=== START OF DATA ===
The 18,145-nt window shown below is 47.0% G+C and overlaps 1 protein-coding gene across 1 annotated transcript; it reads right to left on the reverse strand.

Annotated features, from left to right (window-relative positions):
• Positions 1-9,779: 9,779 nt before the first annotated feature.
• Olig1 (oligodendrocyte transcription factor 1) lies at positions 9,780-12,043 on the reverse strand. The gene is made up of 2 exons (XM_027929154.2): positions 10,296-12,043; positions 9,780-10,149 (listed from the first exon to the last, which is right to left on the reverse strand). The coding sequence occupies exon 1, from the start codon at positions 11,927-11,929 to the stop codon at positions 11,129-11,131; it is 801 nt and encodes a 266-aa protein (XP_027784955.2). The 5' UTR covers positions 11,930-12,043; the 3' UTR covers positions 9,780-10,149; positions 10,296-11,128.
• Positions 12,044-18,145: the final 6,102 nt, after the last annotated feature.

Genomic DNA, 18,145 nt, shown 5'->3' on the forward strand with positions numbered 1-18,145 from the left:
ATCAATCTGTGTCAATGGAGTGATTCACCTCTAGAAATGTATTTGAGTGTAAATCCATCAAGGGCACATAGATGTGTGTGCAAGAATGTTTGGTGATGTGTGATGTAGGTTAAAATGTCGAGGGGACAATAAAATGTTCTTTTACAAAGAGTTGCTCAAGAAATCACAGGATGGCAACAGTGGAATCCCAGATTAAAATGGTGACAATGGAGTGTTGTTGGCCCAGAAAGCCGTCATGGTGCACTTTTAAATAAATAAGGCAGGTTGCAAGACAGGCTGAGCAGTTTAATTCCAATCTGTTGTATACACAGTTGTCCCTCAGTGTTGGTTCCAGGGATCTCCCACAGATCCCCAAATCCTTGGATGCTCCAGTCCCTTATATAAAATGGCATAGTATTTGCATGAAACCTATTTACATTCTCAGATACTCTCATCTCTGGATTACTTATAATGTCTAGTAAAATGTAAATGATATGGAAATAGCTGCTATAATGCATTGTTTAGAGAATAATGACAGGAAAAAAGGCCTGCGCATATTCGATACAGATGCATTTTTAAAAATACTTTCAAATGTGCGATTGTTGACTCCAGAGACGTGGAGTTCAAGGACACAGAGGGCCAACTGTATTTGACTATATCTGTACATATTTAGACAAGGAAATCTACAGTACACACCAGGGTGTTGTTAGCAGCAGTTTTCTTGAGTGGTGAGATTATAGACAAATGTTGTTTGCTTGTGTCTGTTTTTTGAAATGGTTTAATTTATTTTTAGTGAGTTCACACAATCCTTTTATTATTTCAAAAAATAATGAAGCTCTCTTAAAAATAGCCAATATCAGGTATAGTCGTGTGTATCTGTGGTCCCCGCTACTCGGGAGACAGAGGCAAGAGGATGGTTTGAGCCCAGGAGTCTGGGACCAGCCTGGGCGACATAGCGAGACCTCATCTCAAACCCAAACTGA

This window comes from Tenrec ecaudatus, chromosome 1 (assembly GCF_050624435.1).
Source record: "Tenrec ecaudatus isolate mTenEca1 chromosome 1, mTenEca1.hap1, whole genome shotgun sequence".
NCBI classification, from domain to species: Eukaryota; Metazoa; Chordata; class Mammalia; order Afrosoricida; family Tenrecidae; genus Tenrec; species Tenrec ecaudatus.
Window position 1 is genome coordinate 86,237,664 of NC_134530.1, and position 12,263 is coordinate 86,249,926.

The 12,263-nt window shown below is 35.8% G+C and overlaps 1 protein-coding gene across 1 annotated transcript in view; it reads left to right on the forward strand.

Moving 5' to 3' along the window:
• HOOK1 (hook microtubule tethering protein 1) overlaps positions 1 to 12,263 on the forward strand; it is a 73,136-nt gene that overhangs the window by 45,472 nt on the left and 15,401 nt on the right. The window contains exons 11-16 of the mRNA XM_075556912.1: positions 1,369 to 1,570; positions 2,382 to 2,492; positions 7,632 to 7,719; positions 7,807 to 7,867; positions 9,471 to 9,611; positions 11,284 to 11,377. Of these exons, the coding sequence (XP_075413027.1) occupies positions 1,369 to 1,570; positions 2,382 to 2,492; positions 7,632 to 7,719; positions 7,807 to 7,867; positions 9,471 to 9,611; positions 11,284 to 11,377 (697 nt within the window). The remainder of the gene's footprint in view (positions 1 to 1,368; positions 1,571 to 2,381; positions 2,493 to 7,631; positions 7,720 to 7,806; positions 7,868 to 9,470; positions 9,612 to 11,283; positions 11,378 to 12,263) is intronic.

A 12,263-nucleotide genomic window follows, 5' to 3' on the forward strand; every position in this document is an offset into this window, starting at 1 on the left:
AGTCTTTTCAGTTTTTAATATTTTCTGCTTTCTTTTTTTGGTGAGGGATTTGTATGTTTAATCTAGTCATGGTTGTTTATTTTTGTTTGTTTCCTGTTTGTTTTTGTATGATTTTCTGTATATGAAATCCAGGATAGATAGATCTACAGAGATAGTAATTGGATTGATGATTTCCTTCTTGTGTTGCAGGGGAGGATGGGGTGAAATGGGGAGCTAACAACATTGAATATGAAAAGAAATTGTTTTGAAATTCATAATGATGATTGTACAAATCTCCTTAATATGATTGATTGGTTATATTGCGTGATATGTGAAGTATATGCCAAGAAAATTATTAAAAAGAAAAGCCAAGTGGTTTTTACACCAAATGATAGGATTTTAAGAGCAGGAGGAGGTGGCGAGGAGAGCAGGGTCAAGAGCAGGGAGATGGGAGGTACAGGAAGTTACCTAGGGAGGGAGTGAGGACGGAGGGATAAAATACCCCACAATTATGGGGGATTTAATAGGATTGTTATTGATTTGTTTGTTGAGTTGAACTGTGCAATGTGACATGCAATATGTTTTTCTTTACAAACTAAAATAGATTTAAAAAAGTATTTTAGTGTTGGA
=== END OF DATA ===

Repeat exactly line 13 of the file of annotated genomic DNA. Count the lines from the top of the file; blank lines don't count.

Moving 5' to 3' along the window: